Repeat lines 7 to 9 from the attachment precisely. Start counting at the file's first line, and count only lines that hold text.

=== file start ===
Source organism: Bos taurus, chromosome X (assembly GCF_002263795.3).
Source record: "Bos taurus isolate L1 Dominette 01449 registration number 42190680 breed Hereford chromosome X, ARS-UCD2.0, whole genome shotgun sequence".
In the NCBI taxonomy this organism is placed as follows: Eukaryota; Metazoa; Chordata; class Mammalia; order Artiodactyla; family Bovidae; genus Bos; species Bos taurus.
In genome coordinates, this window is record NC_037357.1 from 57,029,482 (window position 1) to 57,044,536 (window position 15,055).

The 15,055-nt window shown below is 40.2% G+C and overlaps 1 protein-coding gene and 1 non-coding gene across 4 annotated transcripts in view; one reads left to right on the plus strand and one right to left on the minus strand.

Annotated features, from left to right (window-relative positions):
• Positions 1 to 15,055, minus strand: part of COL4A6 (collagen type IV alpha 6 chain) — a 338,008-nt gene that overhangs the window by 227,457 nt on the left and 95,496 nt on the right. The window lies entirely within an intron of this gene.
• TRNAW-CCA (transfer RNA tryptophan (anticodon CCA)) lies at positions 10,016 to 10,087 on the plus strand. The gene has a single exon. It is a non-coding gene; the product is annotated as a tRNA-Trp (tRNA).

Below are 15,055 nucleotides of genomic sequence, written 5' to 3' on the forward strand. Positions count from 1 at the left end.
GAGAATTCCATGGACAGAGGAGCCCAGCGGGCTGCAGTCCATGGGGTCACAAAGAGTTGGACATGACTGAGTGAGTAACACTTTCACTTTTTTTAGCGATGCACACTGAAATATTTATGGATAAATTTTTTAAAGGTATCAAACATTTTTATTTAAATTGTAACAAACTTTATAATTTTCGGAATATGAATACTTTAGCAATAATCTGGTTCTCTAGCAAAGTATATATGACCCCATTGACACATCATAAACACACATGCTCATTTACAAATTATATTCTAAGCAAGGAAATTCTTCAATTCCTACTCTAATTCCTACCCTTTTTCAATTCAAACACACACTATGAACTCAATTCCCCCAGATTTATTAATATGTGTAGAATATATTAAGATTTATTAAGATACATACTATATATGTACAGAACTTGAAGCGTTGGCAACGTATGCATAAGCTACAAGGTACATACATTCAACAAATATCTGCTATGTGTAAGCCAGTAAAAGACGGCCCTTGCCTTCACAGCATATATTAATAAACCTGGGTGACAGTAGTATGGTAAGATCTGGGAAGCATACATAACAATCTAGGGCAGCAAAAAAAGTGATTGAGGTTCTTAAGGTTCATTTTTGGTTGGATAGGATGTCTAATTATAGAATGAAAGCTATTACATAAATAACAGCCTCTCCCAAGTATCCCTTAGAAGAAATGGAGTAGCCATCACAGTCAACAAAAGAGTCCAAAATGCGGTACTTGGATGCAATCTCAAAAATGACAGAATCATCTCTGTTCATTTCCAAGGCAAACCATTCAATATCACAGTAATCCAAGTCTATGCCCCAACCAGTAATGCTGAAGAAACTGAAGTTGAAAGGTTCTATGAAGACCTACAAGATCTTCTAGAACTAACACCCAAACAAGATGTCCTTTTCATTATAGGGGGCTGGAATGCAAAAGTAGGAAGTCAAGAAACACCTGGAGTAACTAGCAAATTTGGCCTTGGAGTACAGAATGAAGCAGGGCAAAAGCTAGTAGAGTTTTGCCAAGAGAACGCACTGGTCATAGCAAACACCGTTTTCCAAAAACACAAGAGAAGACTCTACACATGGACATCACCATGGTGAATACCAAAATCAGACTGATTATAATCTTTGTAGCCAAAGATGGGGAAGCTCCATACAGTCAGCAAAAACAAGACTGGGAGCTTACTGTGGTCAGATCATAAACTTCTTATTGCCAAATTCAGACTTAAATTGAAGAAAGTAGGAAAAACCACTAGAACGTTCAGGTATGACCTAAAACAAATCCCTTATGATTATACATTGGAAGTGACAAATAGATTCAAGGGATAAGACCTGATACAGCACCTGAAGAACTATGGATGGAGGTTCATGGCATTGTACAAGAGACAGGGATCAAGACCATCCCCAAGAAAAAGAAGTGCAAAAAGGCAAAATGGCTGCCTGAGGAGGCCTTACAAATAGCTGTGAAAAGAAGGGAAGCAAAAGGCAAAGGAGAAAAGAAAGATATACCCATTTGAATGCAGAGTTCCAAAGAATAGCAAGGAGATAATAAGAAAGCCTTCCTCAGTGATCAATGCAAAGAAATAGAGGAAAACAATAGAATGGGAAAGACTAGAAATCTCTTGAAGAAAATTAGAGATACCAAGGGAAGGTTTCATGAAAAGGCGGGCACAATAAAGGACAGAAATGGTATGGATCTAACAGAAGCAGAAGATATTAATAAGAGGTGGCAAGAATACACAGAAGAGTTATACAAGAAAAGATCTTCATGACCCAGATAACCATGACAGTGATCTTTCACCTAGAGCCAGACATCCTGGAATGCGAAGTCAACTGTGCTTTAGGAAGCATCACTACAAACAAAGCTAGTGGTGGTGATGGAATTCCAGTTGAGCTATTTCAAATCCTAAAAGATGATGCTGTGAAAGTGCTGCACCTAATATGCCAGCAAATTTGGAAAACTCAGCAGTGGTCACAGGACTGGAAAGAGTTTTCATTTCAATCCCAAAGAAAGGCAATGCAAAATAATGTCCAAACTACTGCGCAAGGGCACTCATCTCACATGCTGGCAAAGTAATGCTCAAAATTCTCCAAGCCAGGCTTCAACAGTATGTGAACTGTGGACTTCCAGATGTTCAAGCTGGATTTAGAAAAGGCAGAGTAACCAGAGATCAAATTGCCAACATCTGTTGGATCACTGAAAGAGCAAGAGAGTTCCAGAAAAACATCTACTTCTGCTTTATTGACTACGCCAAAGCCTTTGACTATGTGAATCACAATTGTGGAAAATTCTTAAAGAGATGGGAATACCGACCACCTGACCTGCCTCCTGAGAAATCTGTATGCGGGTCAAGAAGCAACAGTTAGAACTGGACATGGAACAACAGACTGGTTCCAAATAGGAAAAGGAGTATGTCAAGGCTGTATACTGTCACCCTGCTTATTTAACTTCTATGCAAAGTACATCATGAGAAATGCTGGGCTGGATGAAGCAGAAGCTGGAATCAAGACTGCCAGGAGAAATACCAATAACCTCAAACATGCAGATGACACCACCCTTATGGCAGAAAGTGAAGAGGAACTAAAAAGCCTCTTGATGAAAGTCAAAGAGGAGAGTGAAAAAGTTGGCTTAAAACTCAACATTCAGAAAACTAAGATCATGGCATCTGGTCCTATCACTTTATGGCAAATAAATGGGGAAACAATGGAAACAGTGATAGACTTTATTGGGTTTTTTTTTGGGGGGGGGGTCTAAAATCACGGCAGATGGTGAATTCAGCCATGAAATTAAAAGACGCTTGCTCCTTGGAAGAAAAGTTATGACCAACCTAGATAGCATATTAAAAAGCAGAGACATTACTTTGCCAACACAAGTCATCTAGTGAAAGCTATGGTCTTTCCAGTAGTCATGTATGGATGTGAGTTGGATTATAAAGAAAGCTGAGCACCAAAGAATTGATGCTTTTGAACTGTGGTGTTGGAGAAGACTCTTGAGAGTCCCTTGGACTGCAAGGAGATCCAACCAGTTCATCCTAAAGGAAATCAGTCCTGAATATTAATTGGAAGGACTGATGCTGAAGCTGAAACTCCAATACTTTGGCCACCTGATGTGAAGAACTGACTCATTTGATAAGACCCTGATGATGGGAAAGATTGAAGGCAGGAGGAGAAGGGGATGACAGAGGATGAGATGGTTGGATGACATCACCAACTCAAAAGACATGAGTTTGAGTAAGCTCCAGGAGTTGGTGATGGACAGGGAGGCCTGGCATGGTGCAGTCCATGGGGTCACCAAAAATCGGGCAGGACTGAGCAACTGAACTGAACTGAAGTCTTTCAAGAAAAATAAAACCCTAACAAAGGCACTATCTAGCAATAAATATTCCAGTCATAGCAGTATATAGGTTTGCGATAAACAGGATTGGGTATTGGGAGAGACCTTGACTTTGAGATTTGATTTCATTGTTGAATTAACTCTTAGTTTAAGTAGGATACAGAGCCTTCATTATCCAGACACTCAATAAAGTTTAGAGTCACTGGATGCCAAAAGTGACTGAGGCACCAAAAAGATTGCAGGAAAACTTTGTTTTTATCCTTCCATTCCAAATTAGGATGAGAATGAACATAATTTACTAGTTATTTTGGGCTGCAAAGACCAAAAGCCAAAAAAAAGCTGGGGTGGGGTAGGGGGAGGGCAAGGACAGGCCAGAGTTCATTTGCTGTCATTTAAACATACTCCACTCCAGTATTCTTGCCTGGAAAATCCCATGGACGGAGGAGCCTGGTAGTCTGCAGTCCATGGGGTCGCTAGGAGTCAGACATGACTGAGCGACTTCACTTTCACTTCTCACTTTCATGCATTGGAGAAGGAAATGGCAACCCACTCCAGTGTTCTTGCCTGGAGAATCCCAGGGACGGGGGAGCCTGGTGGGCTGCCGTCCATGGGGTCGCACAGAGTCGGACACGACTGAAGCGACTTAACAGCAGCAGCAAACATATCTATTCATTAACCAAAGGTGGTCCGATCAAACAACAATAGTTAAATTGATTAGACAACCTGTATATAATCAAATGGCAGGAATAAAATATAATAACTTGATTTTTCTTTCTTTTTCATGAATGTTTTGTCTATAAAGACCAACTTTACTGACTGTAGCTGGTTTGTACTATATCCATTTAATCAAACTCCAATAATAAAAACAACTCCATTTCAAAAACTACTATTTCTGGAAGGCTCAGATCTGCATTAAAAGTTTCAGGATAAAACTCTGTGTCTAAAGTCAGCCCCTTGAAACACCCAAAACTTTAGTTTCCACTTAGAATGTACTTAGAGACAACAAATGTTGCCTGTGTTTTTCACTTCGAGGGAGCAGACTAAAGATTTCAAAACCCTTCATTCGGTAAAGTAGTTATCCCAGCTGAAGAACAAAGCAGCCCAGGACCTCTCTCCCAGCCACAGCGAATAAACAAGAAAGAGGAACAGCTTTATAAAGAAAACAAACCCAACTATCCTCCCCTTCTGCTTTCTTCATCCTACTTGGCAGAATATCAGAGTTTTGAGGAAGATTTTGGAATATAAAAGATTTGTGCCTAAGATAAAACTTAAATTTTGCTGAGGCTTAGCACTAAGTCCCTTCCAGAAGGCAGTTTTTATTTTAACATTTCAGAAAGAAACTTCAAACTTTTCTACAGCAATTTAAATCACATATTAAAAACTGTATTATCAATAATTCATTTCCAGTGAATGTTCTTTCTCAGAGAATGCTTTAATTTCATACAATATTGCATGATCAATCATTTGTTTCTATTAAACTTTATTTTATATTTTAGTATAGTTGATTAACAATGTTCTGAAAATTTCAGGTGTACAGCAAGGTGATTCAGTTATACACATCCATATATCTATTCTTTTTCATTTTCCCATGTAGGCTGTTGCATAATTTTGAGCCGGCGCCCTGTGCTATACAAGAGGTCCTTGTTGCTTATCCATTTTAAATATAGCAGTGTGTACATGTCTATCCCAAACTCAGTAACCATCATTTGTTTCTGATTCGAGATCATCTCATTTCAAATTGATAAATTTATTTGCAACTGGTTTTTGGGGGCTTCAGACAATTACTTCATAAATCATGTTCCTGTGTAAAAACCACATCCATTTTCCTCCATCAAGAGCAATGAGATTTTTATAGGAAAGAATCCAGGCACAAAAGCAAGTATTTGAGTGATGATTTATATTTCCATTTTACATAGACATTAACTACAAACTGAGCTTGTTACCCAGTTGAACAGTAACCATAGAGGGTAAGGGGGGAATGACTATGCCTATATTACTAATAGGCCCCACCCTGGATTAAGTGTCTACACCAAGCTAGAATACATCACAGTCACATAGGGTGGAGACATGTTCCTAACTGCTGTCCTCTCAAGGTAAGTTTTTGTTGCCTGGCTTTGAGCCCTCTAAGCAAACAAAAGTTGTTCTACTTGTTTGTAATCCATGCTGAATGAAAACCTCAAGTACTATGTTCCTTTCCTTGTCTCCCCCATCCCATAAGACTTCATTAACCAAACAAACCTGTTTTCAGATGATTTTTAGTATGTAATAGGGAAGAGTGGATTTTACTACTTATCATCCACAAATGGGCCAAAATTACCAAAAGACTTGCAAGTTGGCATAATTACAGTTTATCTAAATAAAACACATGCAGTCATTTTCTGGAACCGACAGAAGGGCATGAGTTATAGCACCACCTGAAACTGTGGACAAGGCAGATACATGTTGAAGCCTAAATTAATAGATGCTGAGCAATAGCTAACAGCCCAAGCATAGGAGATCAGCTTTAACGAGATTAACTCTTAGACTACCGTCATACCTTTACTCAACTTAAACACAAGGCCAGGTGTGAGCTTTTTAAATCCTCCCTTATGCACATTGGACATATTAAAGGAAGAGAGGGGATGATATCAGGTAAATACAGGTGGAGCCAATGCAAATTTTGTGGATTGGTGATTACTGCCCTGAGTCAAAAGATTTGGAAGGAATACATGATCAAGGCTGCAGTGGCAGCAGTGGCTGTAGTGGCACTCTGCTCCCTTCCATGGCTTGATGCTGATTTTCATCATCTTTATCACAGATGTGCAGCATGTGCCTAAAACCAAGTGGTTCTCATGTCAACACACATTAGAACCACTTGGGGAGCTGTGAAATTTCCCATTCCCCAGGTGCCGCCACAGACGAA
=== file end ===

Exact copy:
• Positions 1 to 15,055, minus strand: part of COL4A6 (collagen type IV alpha 6 chain) — a 338,008-nt gene that overhangs the window by 227,457 nt on the left and 95,496 nt on the right. The window lies entirely within an intron of this gene.
• TRNAW-CCA (transfer RNA tryptophan (anticodon CCA)) lies at positions 10,016 to 10,087 on the plus strand. The gene has a single exon. It is a non-coding gene; the product is annotated as a tRNA-Trp (tRNA).

Below are 15,055 nucleotides of genomic sequence, written 5' to 3' on the forward strand. Positions count from 1 at the left end.